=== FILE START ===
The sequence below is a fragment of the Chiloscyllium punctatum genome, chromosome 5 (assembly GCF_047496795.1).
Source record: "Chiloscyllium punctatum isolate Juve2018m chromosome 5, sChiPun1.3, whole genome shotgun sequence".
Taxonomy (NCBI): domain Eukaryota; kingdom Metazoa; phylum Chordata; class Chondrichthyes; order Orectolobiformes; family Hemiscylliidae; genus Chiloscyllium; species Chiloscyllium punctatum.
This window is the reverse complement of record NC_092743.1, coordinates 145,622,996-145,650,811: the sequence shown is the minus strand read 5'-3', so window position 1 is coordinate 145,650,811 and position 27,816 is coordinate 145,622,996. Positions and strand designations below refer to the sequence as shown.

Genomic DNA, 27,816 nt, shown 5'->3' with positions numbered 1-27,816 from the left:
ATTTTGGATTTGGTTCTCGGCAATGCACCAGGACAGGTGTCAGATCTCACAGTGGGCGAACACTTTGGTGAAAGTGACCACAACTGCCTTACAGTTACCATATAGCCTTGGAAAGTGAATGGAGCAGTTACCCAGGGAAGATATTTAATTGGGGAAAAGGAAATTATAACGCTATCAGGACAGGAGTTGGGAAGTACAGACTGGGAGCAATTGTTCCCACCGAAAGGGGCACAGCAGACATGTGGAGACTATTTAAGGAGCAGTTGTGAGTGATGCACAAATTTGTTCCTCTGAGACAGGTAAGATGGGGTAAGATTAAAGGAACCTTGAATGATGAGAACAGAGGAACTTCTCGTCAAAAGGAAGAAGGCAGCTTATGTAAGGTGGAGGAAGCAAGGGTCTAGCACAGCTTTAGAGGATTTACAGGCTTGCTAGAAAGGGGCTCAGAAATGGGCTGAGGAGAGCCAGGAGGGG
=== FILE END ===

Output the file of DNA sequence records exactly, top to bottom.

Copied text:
The sequence below is a fragment of the Chiloscyllium punctatum genome, chromosome 5 (assembly GCF_047496795.1).
Source record: "Chiloscyllium punctatum isolate Juve2018m chromosome 5, sChiPun1.3, whole genome shotgun sequence".
Taxonomy (NCBI): domain Eukaryota; kingdom Metazoa; phylum Chordata; class Chondrichthyes; order Orectolobiformes; family Hemiscylliidae; genus Chiloscyllium; species Chiloscyllium punctatum.
This window is the reverse complement of record NC_092743.1, coordinates 145,622,996-145,650,811: the sequence shown is the minus strand read 5'-3', so window position 1 is coordinate 145,650,811 and position 27,816 is coordinate 145,622,996. Positions and strand designations below refer to the sequence as shown.

Genomic DNA, 27,816 nt, shown 5'->3' with positions numbered 1-27,816 from the left:
ATTTTGGATTTGGTTCTCGGCAATGCACCAGGACAGGTGTCAGATCTCACAGTGGGCGAACACTTTGGTGAAAGTGACCACAACTGCCTTACAGTTACCATATAGCCTTGGAAAGTGAATGGAGCAGTTACCCAGGGAAGATATTTAATTGGGGAAAAGGAAATTATAACGCTATCAGGACAGGAGTTGGGAAGTACAGACTGGGAGCAATTGTTCCCACCGAAAGGGGCACAGCAGACATGTGGAGACTATTTAAGGAGCAGTTGTGAGTGATGCACAAATTTGTTCCTCTGAGACAGGTAAGATGGGGTAAGATTAAAGGAACCTTGAATGATGAGAACAGAGGAACTTCTCGTCAAAAGGAAGAAGGCAGCTTATGTAAGGTGGAGGAAGCAAGGGTCTAGCACAGCTTTAGAGGATTTACAGGCTTGCTAGAAAGGGGCTCAGAAATGGGCTGAGGAGAGCCAGGAGGGG